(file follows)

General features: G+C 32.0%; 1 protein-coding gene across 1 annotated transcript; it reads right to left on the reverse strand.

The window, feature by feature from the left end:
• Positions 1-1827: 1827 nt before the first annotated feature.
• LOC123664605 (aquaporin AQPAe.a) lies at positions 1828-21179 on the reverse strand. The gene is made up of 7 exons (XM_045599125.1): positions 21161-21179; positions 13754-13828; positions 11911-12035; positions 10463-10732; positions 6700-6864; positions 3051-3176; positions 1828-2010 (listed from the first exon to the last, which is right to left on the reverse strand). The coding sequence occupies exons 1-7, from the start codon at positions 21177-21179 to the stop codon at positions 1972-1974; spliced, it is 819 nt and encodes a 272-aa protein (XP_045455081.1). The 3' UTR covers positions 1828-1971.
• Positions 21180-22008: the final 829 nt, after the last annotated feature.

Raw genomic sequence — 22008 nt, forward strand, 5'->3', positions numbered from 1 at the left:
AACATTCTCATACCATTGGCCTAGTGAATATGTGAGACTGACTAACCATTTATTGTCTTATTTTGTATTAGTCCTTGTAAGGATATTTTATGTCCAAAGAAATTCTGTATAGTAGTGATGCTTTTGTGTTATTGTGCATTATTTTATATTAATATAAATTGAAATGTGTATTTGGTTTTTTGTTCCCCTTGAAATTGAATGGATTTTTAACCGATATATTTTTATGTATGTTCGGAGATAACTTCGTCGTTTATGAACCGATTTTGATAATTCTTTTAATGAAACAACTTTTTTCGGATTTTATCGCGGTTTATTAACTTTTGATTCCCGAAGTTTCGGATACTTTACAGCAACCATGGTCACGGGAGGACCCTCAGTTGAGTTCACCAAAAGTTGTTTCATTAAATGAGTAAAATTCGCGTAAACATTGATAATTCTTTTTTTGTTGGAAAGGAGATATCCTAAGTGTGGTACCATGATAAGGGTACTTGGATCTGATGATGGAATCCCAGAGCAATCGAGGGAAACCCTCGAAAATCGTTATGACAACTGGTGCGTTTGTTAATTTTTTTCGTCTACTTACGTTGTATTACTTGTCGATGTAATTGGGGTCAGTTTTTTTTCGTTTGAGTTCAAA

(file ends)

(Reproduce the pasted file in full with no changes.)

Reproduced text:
General features: G+C 32.0%; 1 protein-coding gene across 1 annotated transcript; it reads right to left on the reverse strand.

The window, feature by feature from the left end:
• Positions 1-1827: 1827 nt before the first annotated feature.
• LOC123664605 (aquaporin AQPAe.a) lies at positions 1828-21179 on the reverse strand. The gene is made up of 7 exons (XM_045599125.1): positions 21161-21179; positions 13754-13828; positions 11911-12035; positions 10463-10732; positions 6700-6864; positions 3051-3176; positions 1828-2010 (listed from the first exon to the last, which is right to left on the reverse strand). The coding sequence occupies exons 1-7, from the start codon at positions 21177-21179 to the stop codon at positions 1972-1974; spliced, it is 819 nt and encodes a 272-aa protein (XP_045455081.1). The 3' UTR covers positions 1828-1971.
• Positions 21180-22008: the final 829 nt, after the last annotated feature.

Raw genomic sequence — 22008 nt, forward strand, 5'->3', positions numbered from 1 at the left:
AACATTCTCATACCATTGGCCTAGTGAATATGTGAGACTGACTAACCATTTATTGTCTTATTTTGTATTAGTCCTTGTAAGGATATTTTATGTCCAAAGAAATTCTGTATAGTAGTGATGCTTTTGTGTTATTGTGCATTATTTTATATTAATATAAATTGAAATGTGTATTTGGTTTTTTGTTCCCCTTGAAATTGAATGGATTTTTAACCGATATATTTTTATGTATGTTCGGAGATAACTTCGTCGTTTATGAACCGATTTTGATAATTCTTTTAATGAAACAACTTTTTTCGGATTTTATCGCGGTTTATTAACTTTTGATTCCCGAAGTTTCGGATACTTTACAGCAACCATGGTCACGGGAGGACCCTCAGTTGAGTTCACCAAAAGTTGTTTCATTAAATGAGTAAAATTCGCGTAAACATTGATAATTCTTTTTTTGTTGGAAAGGAGATATCCTAAGTGTGGTACCATGATAAGGGTACTTGGATCTGATGATGGAATCCCAGAGCAATCGAGGGAAACCCTCGAAAATCGTTATGACAACTGGTGCGTTTGTTAATTTTTTTCGTCTACTTACGTTGTATTACTTGTCGATGTAATTGGGGTCAGTTTTTTTTCGTTTGAGTTCAAA